Scottish Ministers have committed to a “test and learn” approach to the ongoing improvement of employment support and both the FSS service design and evaluation reflect this approach.

This first FSS evaluation report identifies initial areas of success and for improvement across the first six months of service delivery (to Sept 2018) and highlights the actions being taken to improve current delivery and longer term development and design. The report summarises findings from commissioned research by Rocket Science UK Ltd, including interviews and online surveys with FSS Service Providers and key delivery partners Jobcentre Plus (JCP) and DWP. It also reports findings from participant focus groups and analysis of management information undertaken by SG analysts.

Positive evidence highlighted through the research includes:

  • genuine partnerships established by key players across Lots; 
  • recognition by Service Providers and JCP/DWP staff of the benefits of a person-centred service model that treats participants with dignity and respect;
  • people with a wide range of motivations, characteristics and barriers being attracted to FSS
  • participants seeing FSS as a way to move towards lasting and meaningful employment;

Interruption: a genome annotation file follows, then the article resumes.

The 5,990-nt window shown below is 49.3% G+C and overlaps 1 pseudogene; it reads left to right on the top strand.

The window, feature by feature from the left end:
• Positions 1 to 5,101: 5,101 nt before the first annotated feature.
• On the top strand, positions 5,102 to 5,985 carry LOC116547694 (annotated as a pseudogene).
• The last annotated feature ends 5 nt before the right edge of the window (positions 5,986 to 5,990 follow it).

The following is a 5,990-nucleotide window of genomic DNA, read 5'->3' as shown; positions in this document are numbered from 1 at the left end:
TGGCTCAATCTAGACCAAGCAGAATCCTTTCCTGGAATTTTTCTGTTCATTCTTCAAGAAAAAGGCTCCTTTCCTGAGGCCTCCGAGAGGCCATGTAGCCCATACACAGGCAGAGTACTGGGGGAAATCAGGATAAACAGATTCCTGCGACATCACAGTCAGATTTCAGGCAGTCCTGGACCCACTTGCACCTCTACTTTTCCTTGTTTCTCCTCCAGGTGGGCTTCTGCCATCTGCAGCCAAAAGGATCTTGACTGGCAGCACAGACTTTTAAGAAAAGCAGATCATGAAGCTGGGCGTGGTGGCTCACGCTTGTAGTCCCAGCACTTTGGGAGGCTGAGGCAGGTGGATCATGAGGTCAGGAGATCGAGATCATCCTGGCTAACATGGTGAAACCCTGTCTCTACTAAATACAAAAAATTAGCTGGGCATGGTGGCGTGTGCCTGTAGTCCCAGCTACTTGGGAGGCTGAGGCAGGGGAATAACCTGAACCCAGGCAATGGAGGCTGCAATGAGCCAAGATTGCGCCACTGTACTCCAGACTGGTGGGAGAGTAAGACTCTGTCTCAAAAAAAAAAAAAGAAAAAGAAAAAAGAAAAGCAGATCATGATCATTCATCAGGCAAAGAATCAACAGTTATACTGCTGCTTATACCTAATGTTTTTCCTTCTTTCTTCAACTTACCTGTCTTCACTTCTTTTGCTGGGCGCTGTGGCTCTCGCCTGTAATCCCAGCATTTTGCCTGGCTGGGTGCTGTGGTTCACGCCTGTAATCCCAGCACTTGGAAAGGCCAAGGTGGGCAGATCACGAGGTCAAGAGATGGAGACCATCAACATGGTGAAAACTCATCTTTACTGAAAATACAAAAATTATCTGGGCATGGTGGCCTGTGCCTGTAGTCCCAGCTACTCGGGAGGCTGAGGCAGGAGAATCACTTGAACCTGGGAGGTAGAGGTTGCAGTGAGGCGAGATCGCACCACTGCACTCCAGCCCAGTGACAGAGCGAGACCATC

• participants valuing the personalised nature of the service and the wide range of support available to deal with issues at their own pace; and the
  • benefits of a wholly voluntary service for participants, Service Providers and delivery partners, where the voluntary offer transforms the nature of this relationship, the character of the initial discussion and the roles of the Adviser/Work Coach and their participant/customer.

The review also highlighted a number of areas for improvement which SG is working on with Service Providers and partners:

  • The voluntary offer brings challenges in estimating the potential numbers of participants who could benefit from services against the numbers who wish to engage at any point in time. This has impacted on the balance of initial high referral numbers through JCP to Service Providers, and the extent to which these referrals are realised as starts on services. 
  • We know who we want FSS services to reach, and the majority will come through JCP as working age benefit recipients, but we have not yet seen the flows expected. A key reason for this is likely to be the time taken to develop the partnerships and understanding amongst all involved that is required to support implementation of a new service. Particular challenges have arisen in understanding the detail of the eligibility criteria and service offer, and from the continuing public misconception around the voluntary nature of the offer (as also seen in the transitional services evaluation[3]).